Wait-listed Rajdhani passengers may get to fly Air India: Why was this sensible idea given short shrift?
Airlines and railways have tried the scheme and failed to make it work. And there has not been any effort to finetune it. Now the officials should first find out what went wrong earlier and fix it
New Delhi: If the ambitious scheme of allowing wait-listed passengers on Rajdhani trains to fly Air India at an incremental fee were to actually work out, it would perhaps be good for the Railways as well as the ailing national airline. Not to mention a world of good it would do to harassed passengers. Peak season travel could perhaps become less of a harassment for rail passengers - the railways has to routinely deny seats to wait-listed passengers while airlines like Air India fly mostly with about one in four seats empty. So additional passengers who are willing to pay a bit extra to reach their destination by air would only be good news for Air India.
But as things stand, this scheme is literally up in the air. Now that Air India is on the path for disinvestment, such a scheme is hardly expected to be put in place with any urgency. Besides, it is not a new thought actually. It has been buried in stuffy files at the Airlines House, which houses the offices of Air India in New Delhi, for years. The scheme was first proposed by ex-Railway officials who had been deputed to work with the airline three-four years back. Since then, it has been gathering dust due to official apathy, with both the Railways and Air India blaming each other and none taking the initiative forward.In fact, as is the usual practice, two private airlines actually took a leaf out of Air India’s books and implemented the same scheme in June 2015. At that time, IRCTC had confirmed to Firstpost that the scheme was implemented in association with SpiceJet and GoAir and the two airlines were offering seats to such passengers by charging applicable difference in fares.
But let us get back to the Air India bit. This report in The Times of India says train passengers with unconfirmed AC-I or AC-II tickets for Rajdhanis may soon be able to fly to their destination by paying the difference in the price of train and air tickets. It says present Railway Board chief and ex-Air India CMD, Ashwani Lohani, had planned the move last summer but the railways had not reacted to it positively then. Now, Lohani has said he will clear the plan if AI comes up with it again. A large number of people end up with unconfirmed AC-II Rajdhani tickets almost every day due to a severe demand-supply crunch in the railways. AC-II Rajdhani fares are more or less similar to air fares, Lohani has added.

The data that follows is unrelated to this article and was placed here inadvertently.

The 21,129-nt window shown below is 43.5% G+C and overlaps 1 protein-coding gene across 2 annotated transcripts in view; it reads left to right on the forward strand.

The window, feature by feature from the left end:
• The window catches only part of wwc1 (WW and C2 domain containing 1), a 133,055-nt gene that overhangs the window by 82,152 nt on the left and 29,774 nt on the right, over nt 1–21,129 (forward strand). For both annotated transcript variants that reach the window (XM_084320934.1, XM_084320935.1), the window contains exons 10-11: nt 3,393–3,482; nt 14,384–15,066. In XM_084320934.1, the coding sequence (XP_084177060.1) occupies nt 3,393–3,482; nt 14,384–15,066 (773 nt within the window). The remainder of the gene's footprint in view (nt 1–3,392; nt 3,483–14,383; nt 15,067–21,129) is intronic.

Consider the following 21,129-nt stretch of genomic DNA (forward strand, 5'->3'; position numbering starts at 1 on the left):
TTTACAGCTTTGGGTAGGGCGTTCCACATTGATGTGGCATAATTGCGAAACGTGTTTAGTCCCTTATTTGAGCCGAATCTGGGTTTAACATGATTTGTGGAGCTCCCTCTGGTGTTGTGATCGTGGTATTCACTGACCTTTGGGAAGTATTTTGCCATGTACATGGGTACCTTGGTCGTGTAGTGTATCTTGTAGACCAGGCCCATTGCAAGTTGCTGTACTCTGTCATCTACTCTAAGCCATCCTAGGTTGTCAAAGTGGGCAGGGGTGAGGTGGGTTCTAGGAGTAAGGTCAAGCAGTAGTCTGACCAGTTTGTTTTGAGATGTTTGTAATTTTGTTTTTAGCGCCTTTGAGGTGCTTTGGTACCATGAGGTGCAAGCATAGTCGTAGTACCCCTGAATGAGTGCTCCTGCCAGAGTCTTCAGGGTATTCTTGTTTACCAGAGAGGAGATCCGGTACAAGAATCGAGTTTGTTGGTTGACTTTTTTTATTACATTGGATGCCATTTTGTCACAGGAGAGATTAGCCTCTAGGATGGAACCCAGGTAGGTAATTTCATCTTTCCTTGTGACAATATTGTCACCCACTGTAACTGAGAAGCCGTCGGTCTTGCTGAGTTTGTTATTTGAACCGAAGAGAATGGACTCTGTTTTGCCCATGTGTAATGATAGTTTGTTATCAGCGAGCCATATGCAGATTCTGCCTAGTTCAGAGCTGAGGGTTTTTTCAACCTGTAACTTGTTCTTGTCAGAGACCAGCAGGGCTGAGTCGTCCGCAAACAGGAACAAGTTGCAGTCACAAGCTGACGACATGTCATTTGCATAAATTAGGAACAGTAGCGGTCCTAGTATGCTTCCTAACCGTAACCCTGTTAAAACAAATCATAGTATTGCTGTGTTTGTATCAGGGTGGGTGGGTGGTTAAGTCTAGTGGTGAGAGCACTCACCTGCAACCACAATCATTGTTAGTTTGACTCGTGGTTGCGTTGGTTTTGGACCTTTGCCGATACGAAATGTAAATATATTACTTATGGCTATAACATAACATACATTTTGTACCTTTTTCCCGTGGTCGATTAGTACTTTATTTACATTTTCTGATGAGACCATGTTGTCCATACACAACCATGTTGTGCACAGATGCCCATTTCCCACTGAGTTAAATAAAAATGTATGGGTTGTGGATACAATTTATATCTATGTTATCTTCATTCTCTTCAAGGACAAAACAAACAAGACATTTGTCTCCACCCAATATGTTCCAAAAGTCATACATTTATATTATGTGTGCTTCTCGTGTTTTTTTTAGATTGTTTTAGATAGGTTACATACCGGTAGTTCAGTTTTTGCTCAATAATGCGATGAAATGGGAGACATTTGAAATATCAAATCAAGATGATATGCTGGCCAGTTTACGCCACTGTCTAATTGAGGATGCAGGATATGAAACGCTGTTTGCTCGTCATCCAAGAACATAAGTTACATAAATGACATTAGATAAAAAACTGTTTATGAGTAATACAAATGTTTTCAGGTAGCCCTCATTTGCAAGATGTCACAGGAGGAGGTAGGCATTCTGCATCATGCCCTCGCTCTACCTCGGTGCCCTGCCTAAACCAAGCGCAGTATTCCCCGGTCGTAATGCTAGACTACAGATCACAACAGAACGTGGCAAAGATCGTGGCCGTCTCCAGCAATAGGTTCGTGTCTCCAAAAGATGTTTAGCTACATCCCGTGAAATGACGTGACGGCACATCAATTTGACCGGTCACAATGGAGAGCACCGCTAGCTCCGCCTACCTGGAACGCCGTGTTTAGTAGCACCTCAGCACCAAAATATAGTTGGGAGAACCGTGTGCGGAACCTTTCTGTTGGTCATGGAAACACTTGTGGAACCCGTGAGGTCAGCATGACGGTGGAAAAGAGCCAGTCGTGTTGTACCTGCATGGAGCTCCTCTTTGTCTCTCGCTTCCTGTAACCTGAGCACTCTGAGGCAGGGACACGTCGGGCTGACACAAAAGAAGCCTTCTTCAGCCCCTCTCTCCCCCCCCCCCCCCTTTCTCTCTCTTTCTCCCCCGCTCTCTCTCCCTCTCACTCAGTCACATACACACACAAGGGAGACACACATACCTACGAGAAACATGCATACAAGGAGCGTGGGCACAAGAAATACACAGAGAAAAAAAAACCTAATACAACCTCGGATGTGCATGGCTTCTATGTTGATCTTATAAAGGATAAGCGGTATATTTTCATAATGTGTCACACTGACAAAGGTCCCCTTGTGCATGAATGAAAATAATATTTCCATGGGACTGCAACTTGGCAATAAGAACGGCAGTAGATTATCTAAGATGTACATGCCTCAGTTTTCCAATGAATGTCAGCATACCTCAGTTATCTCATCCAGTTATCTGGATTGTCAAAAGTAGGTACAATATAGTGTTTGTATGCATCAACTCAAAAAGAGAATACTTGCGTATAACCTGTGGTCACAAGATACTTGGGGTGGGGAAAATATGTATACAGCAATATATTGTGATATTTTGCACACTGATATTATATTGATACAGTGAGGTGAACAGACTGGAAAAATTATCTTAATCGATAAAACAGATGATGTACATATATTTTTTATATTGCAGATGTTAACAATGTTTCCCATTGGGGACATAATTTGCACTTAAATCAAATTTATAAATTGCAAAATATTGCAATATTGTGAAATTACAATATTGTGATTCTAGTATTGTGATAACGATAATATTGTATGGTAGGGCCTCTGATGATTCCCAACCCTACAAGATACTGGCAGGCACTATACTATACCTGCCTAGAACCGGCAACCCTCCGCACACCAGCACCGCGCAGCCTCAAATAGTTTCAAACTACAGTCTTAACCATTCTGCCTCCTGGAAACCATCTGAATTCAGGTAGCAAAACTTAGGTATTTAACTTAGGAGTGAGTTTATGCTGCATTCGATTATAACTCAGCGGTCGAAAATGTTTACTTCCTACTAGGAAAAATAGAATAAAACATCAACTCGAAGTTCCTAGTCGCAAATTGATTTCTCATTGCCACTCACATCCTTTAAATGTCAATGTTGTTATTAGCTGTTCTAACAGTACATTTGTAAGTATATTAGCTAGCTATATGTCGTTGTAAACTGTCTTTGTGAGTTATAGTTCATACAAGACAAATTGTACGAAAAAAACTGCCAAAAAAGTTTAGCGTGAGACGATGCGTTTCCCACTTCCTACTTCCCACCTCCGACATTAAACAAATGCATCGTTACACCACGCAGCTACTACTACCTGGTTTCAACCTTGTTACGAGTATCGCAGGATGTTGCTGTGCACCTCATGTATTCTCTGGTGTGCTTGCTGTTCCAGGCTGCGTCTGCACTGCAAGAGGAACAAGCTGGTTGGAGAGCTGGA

Two years back, SpiceJet had been the first airline to take off with this ambitious scheme. At that time, an IRCTC official had explained that through such a tie-up, all tickets passed on by SpiceJet and GoAir were sold to wait-listed train passengers. There were some riders, of course. This scheme only applied to tickets booked at least three days prior to the date of the journey, these train tickets could only be cancelled on a specific website and flight tickets were available only for the day of the train journey or a day prior to it.
There were no fixed sectors to which the scheme applied, no fixed number of tickets either airline must make available to IRCTC and no fixed rates. The incremental payment for a flight (over and above the train fare) depended on the sector and prevailing prices. So sometimes, it transpired that the flight ticket was actually cheaper than the train fare while other times, the passenger had to shell out more. The fare difference, of course, depended on the sector, whether it was busy season for the airline industry etc.
But an IRCTC source said the scheme never really worked. First, the only airline which offered any inventory (meaning seats) under the scheme was Jet Airways. The source denied there was any such tie-up with either SpiceJet or GoAir. So obviously, the scheme fizzled out. Second, this person said Jet offered barely one or two seats under this scheme and that too at its original fares for that particular sector. This meant the scheme was not attractive enough for train passengers since many times the fare difference was significant. Third, these tickets were only made available to the Railways in lean air travel season when demand was anyway less.
It is obvious from this sequence of events that though airlines and the railways have tried the scheme and failed to make it work, there has not been any effort to finetune this scheme. With Lohani claiming he was open to working with Air India on this, perhaps some babus need to first chart out basics like the markup an airline can charge on a ticket, which sectors will this scheme apply to and how much closer to the flight timing can fares be made available.
Besides, with Air India now enthusiastically participating in the regional connectivity scheme UDAN where the hinterland is also slowly coming on to the aviation map, a tie-up with the railways makes more sense now than ever before.
By the way, train passengers already have this scheme called ‘Vikalp’ under which they can book seats in the same class on other trains, if they are wait-listed in their initial booking. All they now need is the same option, with sensible fares, across airlines.